Eleven years before Emmett Till’s bloated and brutalized corpse was displayed on the pages of Jet magazine as proof of the South’s atrocities against African Americans, there was Willie James Howard.
The difference was that in 1944, there was no Jet magazine to tell Willie’s story, of how the 15-year-old’s crush on a white girl who worked with him in a Live Oak, Fla., dime store became lethal after he sent her a Christmas card and a note expressing his affection.
“I love your name. I love your voice. For a S.H. [sweetheart] you are my choice,” he wrote.
But those words sounded more sinister than sweet to the girl, Cynthia Goff. She showed the note to her father, Phil Goff, who rounded up two other men and paid Willie a visit on Jan. 2, 1944.
They dragged the youth away at gunpoint as he clung to his mother, bound his hands and feet, and took him and his father, James Howard, to the edge of the Suwannee River, where they forced Willie to jump in—and his father to watch.
Willie’s body was pulled from the river the next day.
Almost immediately, the slaying triggered efforts to get justice. Harry Moore, who was field secretary for the NAACP, took sworn statements from Willie’s parents, who had quickly moved to Orlando, Fla., after the crime, and pushed for a federal investigation.
That was a pragmatic move, considering that Thurgood Marshall, who was then general counsel for the NAACP, was told by Florida Gov. Spessard Holland that he would have a hard time getting a grand jury to believe Willie’s father over Goff and his two accomplices, and possibly Cynthia.
Holland was right.
A Live Oak grand jury refused to indict Goff and his companions, and the Justice Department refused to intervene, saying it had no jurisdiction. Moore continued to push for justice for Willie almost up until the time he and his wife, Harriette, were murdered by Klansmen who bombed their home Christmas night in 1951.
The white men who lynched Willie are all dead now—and they died without having to answer for their atrocity. Efforts to reopen the case—something that would at least get it in the public record that Willie’s killers were murderers and not upstanding white citizens—have not been successful.
Yet as I think about how Emmett was beaten, shot and thrown into Mississippi’s Tallahatchie River for allegedly whistling at a white woman, I wonder whether his life might have been spared if the nation had known—or even paid attention to—what happened to Willie 11 years earlier.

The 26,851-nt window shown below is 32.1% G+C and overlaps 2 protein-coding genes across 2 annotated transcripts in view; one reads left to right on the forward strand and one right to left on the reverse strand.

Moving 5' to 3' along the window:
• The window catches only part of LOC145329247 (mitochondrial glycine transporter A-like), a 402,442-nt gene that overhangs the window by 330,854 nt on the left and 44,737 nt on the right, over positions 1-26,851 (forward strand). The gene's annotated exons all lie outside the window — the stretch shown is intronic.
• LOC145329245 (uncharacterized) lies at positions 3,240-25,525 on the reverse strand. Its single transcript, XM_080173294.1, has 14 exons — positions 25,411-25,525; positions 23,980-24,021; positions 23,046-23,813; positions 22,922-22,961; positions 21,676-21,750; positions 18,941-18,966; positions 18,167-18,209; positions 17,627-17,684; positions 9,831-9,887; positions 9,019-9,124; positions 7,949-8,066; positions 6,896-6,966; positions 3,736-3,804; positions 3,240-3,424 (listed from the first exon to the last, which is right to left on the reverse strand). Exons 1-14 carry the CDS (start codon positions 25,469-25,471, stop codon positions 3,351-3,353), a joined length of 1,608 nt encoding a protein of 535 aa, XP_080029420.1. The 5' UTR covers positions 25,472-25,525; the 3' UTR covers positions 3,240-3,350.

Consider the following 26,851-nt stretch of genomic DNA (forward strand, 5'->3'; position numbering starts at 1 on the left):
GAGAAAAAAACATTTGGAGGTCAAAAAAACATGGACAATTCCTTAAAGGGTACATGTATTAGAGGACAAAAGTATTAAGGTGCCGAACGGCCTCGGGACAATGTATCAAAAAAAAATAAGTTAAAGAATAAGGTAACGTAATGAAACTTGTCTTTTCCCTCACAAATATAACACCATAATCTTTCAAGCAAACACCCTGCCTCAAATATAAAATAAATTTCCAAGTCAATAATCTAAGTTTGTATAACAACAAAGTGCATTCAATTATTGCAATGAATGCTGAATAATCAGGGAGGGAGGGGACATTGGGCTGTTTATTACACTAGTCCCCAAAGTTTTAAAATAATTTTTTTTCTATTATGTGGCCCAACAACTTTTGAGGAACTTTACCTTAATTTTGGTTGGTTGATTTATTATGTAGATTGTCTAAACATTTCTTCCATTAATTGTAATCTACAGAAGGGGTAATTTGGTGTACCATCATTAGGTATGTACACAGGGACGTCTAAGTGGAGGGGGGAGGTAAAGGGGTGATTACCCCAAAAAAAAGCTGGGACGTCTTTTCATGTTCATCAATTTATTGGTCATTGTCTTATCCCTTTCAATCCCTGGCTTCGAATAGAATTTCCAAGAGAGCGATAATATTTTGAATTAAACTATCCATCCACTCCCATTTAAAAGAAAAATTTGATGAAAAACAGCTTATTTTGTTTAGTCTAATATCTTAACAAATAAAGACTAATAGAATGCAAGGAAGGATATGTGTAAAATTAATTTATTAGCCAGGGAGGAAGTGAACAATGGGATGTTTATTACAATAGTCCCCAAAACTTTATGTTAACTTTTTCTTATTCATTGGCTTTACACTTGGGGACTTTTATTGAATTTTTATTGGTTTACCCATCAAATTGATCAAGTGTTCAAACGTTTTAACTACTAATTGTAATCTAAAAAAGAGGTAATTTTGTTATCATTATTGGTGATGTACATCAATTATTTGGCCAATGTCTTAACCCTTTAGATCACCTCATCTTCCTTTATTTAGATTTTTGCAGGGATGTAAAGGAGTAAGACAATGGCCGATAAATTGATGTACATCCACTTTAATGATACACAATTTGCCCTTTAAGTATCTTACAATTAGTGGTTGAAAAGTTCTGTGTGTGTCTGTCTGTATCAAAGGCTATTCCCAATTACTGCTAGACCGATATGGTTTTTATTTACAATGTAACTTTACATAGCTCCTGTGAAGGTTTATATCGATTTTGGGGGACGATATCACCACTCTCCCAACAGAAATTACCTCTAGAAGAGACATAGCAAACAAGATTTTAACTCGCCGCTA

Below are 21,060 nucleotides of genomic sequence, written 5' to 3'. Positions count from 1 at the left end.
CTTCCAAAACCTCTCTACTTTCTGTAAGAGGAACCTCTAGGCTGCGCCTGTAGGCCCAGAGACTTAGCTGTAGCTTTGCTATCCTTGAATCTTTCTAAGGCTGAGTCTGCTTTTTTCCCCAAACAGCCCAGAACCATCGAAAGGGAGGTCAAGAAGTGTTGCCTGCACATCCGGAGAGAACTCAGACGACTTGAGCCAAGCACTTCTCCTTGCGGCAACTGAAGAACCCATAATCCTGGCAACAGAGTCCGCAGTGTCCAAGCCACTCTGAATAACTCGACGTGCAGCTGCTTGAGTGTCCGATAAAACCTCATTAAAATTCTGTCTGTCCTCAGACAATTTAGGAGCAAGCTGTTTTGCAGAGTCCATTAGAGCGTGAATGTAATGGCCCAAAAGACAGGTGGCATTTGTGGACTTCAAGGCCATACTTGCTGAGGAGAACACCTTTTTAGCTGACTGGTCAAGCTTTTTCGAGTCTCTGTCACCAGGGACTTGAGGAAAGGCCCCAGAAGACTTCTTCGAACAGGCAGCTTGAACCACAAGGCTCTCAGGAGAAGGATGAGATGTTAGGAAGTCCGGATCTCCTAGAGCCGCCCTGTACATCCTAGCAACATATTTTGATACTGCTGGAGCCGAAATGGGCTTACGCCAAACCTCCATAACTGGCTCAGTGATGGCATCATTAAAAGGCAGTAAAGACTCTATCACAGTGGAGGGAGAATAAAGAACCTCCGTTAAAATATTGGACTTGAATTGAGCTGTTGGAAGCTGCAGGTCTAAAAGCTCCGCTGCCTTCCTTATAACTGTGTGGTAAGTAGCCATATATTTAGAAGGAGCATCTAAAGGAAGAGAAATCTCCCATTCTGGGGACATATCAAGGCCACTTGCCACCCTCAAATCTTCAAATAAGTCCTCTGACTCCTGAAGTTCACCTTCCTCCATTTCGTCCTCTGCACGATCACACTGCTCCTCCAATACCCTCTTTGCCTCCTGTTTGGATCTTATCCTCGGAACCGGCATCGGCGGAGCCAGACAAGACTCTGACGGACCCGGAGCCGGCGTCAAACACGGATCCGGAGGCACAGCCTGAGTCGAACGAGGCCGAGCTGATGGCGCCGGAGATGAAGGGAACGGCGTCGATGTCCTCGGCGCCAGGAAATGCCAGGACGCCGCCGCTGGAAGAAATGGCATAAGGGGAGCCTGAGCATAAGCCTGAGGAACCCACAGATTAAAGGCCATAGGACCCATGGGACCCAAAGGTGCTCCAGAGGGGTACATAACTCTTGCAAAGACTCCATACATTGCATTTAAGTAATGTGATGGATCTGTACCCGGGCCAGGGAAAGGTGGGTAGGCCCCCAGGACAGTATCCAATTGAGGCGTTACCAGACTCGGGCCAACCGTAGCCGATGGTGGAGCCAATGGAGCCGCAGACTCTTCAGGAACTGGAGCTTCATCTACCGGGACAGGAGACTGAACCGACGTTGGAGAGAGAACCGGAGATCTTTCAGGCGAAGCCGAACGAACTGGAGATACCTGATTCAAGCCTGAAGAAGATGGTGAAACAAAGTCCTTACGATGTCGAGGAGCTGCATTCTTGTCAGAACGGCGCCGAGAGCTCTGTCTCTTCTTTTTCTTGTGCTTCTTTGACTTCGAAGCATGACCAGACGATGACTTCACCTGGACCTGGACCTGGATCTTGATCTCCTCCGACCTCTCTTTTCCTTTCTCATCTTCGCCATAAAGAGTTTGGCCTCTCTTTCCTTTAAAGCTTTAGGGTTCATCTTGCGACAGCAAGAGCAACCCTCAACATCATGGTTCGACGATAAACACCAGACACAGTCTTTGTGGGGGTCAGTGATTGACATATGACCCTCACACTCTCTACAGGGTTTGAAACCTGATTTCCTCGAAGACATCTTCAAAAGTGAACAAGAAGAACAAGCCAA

Think about it.
Willie was just a year older than Emmett, and he wound up dead after violating the Southern social order. Like Emmett, he wound up in a river, dead because of simply acting like a normal adolescent in a world where being normal was forbidden for black people if it threatened white people’s sense of security or superiority.
Think about how things might have been different, how the trajectory of lynchings and terror might have decreased or disappeared if the Justice Department had found a way to pursue Willie’s case. His body might have been exposed to the nation as grisly evidence of the evil of Deep South racism.
Instead, Willie was invisible. Moore and Marshall were left to make people see him, a dead black youth who did nothing except breach artificially drawn social lines.
It took 11 more years and Emmett in an open casket to make the rest of the nation believe that the terror and the oppression that black people faced in the South was real.
Unfortunately, parallels to that invisibility exist today.
It took Walter Scott’s being fatally shot by a white police officer, Michael Slager, in North Charleston, S.C.—and the shooting being captured on cellphone video—for people to begin to believe that police targeting of black people may be real.
It took Samuel Dubose’s being fatally shot in the head by University of Cincinnati Police Officer Ray Tensing—and the killing being captured on video—for even more people to begin to believe that law enforcement’s targeting of black people may be real.
So the lesson now, as it was 71 years ago in Willie’s case, and 60 years ago in Emmett’s case, is that we still have a ways to go as a country when it comes to believing black people who suffer or die from what systemic racism has wrought.
And many times, when we finally see the truth, it is way too late.